Arizona faces new closures as hospitals prep for virus surge

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Bottled Blonde, one of the many restaurant bars closed for the next 30 days due to the surge in coronavirus cases, is padlocked shut Tuesday, June 30, 2020, in Scottsdale, Ariz. (AP Photo/Ross D. Franklin)

PHOENIX – Arizona hospitals are hiring out-of-state nurses, squeezing in more beds and preparing for the possibility of making life-and-death decisions about how to ration care as they get ready for an expected surge of coronavirus patients in one of the nation's worst hot spots.

Parents, teachers, businesses and their customers also are hunkering down for at least a month of new closures imposed by the state in a belated effort to slow the spread of the virus and limit overcrowding at hospitals.

Arizona and several other states that were reopening their economies have clamped back down over the past week as they eclipsed records for infections and hospitalizations. Republican Gov. Doug Ducey, however, went further than others by ordering gyms and movie theaters to close and postponing the start of school until mid-August.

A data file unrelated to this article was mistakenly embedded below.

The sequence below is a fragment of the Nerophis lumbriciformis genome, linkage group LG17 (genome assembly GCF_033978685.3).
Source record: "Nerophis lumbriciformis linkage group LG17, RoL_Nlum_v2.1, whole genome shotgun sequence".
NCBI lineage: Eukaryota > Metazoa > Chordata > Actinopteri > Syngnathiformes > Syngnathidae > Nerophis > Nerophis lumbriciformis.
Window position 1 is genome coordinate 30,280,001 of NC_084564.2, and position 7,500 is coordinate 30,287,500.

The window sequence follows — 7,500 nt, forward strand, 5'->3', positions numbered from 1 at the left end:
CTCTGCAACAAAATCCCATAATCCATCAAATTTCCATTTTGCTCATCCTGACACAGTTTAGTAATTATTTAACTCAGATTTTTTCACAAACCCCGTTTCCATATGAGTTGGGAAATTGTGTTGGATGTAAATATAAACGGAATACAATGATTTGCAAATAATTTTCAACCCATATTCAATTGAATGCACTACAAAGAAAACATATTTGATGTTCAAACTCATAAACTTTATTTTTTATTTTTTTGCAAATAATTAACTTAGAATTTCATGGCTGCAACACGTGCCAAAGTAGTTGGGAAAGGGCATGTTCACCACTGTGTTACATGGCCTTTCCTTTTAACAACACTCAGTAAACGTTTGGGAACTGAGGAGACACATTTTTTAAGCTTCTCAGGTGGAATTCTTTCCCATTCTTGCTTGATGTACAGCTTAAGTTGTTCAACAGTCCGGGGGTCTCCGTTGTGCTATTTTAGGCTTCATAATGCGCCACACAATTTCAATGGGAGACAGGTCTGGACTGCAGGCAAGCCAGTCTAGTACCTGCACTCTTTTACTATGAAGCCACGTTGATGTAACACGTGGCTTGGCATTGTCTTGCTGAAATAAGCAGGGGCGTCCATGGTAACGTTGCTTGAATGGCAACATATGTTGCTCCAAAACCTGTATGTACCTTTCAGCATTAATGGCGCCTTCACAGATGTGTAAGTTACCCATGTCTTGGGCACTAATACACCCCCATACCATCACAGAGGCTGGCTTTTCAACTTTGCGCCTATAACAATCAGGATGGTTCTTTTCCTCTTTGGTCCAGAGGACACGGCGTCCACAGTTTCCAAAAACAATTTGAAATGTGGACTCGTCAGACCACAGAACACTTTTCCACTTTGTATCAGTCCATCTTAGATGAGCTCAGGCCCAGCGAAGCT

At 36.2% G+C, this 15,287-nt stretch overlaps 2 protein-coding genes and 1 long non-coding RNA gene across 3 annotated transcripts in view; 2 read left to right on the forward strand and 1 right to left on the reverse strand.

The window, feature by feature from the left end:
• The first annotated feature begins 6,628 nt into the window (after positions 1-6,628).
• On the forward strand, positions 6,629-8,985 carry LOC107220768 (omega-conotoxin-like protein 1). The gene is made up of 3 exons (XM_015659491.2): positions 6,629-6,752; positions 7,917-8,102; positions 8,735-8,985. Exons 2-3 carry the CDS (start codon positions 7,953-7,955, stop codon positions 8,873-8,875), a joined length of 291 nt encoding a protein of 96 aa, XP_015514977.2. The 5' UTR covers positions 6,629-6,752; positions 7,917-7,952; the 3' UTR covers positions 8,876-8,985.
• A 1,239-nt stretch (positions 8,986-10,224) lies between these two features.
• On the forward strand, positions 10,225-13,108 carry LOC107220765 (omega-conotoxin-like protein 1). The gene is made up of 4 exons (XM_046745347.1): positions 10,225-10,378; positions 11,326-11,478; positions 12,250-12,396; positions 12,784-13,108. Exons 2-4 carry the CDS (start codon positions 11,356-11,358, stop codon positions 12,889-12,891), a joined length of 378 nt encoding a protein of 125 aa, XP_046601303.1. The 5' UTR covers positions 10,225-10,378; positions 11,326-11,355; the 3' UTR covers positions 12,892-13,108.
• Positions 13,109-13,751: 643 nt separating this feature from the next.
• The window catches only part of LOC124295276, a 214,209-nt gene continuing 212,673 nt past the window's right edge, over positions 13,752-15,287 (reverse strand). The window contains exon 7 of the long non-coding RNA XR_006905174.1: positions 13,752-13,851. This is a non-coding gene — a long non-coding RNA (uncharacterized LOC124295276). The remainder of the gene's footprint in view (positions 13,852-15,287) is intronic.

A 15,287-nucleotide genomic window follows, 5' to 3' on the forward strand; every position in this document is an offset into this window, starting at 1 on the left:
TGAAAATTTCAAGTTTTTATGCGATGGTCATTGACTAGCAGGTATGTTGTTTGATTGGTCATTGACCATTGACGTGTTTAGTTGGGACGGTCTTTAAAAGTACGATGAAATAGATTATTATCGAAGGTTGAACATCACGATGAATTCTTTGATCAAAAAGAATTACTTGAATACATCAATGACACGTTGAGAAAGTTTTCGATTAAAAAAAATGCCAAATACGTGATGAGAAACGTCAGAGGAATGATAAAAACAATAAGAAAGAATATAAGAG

Texas shut down bars and reduced restaurant capacity, while Florida, where some beaches have been closed, banned alcohol consumption at bars. In contrast, Ducey shut down all bars for 30 days, including in Scottsdale, where employees and young customers crammed into nightclubs without wearing masks or practicing social distancing.

Like Texas Gov. Greg Abbott, Ducey ordered tubing businesses to close after images over the weekend showed large numbers of tubers on the Salt River without masks. While Texas limited the number of people at water parks, Arizona closed them altogether for 30 days.

Tom Hatten, founder and chief executive of Mountainside Fitness, a chain of about 20 gyms across metro Phoenix, said Tuesday that he has no plans to shut down. He has filed court paperwork seeking an injunction against Ducey's closure order, calling it arbitrary and irrational.

Hatten also said several of his health club’s facilities were cited by police Tuesday for being open.

Under Ducey's order, the citations carry a fine up to $2,500 if convicted.